Slade House – David Mitchell

Back in 2014 David Mitchell used Twitter to tell a short story, and in 280 tweets over the course of a week he showed the right way for an author to engage with social media. The story that emerged from this process was called The Right Sort and it’s the first chapter of Mitchell’s seventh novel, Slade House, published last year.

Slade House is Mitchell’s take on the classic haunted house story. Every nine years a tiny door appears on Slade Alley, behind which is a huge house surrounded by a beautiful garden. The house is only accessible for a day, and when it vanishes it takes someone with it, leading to unexplained disappearances. The novel is told in five chapters by five different narrators, from 1979 to 2015, and through their eyes we come to understand that Slade House is an illusion, set up as bait to lure in victims for the house’s owners.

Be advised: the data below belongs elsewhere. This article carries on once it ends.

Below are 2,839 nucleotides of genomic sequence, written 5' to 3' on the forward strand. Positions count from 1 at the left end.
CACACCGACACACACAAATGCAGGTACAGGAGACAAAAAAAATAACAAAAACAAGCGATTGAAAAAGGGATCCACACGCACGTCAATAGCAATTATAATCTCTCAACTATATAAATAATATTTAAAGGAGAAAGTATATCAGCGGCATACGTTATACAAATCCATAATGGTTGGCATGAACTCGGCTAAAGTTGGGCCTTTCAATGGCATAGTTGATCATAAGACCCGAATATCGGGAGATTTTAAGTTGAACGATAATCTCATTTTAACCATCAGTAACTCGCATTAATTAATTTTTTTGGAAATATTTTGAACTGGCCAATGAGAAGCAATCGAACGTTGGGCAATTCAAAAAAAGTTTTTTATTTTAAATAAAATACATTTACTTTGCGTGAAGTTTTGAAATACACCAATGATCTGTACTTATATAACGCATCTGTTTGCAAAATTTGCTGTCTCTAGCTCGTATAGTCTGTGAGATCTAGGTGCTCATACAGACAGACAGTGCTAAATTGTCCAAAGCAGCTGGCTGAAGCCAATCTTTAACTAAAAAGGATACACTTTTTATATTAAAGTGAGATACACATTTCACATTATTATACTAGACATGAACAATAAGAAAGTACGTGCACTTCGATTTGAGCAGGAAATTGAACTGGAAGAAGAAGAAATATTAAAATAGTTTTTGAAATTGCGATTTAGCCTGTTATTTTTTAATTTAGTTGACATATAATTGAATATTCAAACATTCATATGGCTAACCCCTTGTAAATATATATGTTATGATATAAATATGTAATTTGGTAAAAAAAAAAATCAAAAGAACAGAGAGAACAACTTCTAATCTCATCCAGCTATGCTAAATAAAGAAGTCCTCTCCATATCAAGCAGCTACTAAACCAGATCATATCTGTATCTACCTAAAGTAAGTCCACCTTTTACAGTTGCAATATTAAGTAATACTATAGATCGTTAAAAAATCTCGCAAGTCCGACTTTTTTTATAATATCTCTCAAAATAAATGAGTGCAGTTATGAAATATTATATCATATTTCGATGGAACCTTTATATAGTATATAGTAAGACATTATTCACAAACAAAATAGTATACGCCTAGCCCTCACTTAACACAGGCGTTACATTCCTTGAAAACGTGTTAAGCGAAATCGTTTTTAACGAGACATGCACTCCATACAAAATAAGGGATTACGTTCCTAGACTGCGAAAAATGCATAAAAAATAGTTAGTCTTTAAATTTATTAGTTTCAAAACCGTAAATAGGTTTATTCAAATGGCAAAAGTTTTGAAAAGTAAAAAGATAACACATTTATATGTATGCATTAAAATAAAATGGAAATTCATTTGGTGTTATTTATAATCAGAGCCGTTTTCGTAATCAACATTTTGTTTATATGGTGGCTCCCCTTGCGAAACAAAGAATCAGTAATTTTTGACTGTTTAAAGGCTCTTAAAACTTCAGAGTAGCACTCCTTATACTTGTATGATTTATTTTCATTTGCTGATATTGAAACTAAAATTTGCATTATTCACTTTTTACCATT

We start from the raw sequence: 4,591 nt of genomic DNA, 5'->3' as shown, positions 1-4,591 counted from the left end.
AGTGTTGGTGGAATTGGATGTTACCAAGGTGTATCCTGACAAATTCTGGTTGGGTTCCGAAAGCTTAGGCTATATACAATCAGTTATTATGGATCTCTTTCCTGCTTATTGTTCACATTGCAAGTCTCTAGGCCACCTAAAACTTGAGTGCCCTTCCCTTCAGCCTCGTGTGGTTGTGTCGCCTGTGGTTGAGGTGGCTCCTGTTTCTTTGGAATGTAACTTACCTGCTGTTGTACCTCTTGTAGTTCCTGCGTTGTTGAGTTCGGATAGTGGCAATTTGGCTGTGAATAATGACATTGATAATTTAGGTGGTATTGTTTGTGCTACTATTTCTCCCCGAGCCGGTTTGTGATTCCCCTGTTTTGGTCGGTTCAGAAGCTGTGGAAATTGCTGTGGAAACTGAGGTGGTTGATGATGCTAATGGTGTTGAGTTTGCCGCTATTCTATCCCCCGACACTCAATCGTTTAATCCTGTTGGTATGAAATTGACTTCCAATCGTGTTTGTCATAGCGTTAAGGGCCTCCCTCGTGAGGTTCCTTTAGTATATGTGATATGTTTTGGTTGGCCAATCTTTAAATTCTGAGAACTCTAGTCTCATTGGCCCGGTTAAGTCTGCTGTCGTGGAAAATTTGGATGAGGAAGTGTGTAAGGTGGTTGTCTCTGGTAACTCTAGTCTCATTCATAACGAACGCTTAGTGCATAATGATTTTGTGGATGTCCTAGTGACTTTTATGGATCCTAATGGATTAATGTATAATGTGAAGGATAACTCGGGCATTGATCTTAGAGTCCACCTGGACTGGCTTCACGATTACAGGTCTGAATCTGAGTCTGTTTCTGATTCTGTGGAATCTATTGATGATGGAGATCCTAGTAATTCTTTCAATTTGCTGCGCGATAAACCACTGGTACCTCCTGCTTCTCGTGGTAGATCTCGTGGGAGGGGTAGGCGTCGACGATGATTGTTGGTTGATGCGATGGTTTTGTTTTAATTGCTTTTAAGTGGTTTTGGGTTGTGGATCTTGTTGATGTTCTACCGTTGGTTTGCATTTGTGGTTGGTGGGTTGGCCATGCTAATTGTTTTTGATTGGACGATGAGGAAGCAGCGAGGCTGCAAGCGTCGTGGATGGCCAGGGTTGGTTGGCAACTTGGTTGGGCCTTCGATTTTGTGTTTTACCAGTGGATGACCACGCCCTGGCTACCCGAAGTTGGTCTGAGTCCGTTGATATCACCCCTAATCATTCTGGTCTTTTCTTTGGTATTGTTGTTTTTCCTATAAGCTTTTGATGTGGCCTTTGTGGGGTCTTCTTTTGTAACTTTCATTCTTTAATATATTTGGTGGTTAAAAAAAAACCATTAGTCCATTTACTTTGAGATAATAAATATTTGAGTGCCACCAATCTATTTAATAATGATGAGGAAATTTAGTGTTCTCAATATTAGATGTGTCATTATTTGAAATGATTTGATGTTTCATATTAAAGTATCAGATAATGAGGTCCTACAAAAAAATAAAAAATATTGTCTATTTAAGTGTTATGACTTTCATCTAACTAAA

In true Mitchell style, characters and references from his other novels appear throughout, and the book is widely seen to be a companion piece to 2014’s The Bone Clocks, featuring the Anchorites and Horologists from that fantasy world.

A very dear friend of mine bought me the most gorgeous hardback US first edition and I raced through the 238 pages in a couple of hours. It’s a creepy little book which reminded me at times of The Turn of the Screw and Les Enfants Terribles, but with a lot more humour.


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